“I’ve done a lot of polling on Republicans in Indiana, and there’s dissatisfaction with the dysfunction of government. ... Republican primary voters oppose discrimination, and they favor expanding the state’s civil rights protections,” Oesterle told National Journal in an interview last Thursday. Oesterle said plans to run TV ads highlighting Holcomb’s “inclusive approach” on LGBT issues and immigration reform, to contrast his better-known and better-funded opponents, Reps. Marlin Stutzman and Todd Young.
Oesterle argues that Young and Stutzman leave an opening for a candidate with a more-centrist approach on social issues—one his business alliance could get behind.
“The business community in Indiana has a much more pragmatic approach; they are not content to see the debate be dragged out into the sort of extreme social agendas,” said Oesterle. “There is going to be a tremendous opportunity to go out and raise money to support candidates like Eric.”
Money, at this point, is critical for the Holcomb campaign. Despite his deep roots in the state’s political community—he served as former Gov. Mitch Daniels’s chief of staff and, most recently, as state director to Coats before his retirement—he has raised less than $500,000 since launching in March. His opponents have each raised more than $1 million, on top of what was already in their House campaign accounts.
But Oesterle’s focus on social issues is a bit unusual in a GOP primary where conservatives dominate. Most Indiana Republicans backed Pence in his advocacy for Indiana's Religious Freedom Restoration Act.
Young, a former Marine who sits on the House Ways and Means Committee, ran TV ads during the first GOP presidential debate touting his support for “protect[ing] the unborn.” Despite being one of just a handful of Republicans who voted to reopen the government in 2013, this fall, he supported conservatives’ effort to defund Planned Parenthood by voting against a continuing resolution to keep the government open.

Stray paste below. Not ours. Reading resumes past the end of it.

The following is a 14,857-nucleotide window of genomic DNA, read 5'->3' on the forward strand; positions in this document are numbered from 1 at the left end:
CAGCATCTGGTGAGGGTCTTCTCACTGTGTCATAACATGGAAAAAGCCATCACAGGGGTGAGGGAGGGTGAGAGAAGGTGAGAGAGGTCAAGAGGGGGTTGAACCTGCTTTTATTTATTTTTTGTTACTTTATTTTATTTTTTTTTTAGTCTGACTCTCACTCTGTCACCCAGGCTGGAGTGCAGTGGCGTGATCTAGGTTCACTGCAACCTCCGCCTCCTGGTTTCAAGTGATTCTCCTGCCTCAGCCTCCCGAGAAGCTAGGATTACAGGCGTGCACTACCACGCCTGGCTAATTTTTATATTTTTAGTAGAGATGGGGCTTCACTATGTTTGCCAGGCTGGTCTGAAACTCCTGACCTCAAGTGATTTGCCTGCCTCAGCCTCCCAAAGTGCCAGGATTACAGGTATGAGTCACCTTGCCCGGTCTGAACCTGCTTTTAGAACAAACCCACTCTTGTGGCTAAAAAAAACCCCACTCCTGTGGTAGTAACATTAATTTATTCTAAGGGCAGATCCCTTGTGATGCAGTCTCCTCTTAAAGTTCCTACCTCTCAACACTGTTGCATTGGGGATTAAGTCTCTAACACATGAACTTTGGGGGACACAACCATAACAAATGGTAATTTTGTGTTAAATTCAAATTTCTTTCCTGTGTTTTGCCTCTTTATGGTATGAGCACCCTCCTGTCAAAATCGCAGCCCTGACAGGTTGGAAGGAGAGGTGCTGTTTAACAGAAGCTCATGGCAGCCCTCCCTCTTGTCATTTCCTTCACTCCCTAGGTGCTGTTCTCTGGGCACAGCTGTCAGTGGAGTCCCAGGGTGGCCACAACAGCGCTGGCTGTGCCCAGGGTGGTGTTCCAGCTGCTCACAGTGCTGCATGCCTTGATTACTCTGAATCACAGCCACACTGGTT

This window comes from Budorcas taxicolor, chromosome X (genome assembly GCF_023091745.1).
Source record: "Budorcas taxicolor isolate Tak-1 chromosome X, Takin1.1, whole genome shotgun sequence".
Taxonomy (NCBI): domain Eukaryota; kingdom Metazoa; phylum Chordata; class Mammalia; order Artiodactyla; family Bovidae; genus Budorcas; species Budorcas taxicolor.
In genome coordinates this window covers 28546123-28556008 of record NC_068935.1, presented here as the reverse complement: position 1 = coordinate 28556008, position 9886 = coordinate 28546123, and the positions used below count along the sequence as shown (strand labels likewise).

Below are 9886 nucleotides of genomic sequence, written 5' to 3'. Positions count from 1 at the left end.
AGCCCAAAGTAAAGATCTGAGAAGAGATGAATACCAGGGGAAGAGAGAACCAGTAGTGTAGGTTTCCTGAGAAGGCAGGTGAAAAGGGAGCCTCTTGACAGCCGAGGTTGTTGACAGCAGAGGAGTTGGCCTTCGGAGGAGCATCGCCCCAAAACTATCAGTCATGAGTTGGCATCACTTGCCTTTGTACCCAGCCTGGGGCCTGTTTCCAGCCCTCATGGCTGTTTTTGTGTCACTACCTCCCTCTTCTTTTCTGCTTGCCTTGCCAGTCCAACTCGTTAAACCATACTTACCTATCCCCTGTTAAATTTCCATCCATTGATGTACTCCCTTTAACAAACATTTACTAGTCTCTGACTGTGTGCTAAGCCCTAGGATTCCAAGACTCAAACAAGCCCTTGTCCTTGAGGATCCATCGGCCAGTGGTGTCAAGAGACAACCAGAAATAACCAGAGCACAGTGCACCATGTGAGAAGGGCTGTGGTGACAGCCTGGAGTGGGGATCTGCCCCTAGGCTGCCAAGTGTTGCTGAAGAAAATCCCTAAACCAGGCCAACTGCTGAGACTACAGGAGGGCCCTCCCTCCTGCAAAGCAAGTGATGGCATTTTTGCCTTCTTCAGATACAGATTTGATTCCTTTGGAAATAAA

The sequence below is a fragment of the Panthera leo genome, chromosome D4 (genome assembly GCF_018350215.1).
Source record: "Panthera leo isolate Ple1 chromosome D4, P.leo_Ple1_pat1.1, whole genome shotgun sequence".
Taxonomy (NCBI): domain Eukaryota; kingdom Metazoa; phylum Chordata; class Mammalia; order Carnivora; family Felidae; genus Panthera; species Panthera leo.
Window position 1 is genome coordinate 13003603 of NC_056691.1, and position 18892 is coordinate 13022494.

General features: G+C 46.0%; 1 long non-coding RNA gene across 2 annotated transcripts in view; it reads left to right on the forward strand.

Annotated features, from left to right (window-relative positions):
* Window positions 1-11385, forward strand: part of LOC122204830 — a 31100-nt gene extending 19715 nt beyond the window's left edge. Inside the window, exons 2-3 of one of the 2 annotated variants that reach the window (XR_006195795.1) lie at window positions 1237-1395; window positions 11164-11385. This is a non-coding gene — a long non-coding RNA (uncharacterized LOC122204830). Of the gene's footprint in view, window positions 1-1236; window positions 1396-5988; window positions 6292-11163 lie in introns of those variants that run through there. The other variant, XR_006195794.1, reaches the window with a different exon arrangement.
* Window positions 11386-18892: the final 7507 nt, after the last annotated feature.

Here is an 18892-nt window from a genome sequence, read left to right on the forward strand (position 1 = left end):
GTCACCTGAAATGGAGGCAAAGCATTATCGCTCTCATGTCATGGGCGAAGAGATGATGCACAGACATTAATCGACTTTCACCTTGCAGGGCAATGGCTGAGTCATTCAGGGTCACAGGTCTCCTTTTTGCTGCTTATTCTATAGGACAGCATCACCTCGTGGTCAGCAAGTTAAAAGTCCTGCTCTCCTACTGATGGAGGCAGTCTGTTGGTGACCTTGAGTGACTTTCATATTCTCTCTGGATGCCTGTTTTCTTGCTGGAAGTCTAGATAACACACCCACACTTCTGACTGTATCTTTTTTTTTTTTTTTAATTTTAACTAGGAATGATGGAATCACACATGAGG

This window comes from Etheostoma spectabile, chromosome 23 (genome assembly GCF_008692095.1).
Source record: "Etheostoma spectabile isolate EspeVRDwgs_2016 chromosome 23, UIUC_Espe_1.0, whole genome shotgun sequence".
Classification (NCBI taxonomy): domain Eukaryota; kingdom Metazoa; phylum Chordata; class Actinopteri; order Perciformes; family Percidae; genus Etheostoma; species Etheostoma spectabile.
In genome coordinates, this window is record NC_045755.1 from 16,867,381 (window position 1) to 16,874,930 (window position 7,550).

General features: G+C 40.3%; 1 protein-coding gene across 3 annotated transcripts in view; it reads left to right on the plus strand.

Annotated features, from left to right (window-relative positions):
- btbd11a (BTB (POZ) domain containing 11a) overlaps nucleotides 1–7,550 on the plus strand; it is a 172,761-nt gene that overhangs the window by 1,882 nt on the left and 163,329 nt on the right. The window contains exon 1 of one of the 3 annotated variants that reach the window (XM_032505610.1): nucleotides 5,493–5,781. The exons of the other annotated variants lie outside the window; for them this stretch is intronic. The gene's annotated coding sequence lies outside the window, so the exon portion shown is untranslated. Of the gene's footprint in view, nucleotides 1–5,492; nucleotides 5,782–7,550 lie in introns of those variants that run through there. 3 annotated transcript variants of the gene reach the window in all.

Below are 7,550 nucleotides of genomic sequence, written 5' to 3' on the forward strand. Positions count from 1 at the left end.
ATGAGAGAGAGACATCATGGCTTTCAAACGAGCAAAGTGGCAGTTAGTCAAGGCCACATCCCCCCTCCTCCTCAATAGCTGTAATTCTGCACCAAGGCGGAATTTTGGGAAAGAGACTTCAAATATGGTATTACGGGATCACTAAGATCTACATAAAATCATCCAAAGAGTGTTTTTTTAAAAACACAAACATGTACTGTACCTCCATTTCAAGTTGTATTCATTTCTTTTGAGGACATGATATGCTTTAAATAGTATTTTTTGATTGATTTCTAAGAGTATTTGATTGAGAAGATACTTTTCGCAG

Stutzman, who has the backing of well-funded conservative groups like the Club for Growth, has also doubled down on his appeal to the party’s far right. Though his campaign initially rolled out a team of operatives with diverse Republican backgrounds, he recently replaced his top aides with the local firm Mark It Red, which worked with him on his House campaigns.
“The strategy for Holcomb has to be that the far right is split between the two,” said Andrew Downs, director of the Mike Downs Center for Indiana Politics. “The question is, how much of a block is it?”
“In the past, I think it would have been enough,” said Downs. “It’s maybe not as good of a strategy as it could have been a few years ago.”
Holcomb, until now, hasn't given many specifics about his positions on social issues. He still hasn't said whether he supports expanding legal protections for sexual orientation, like Oesterle and his business coalition have sought.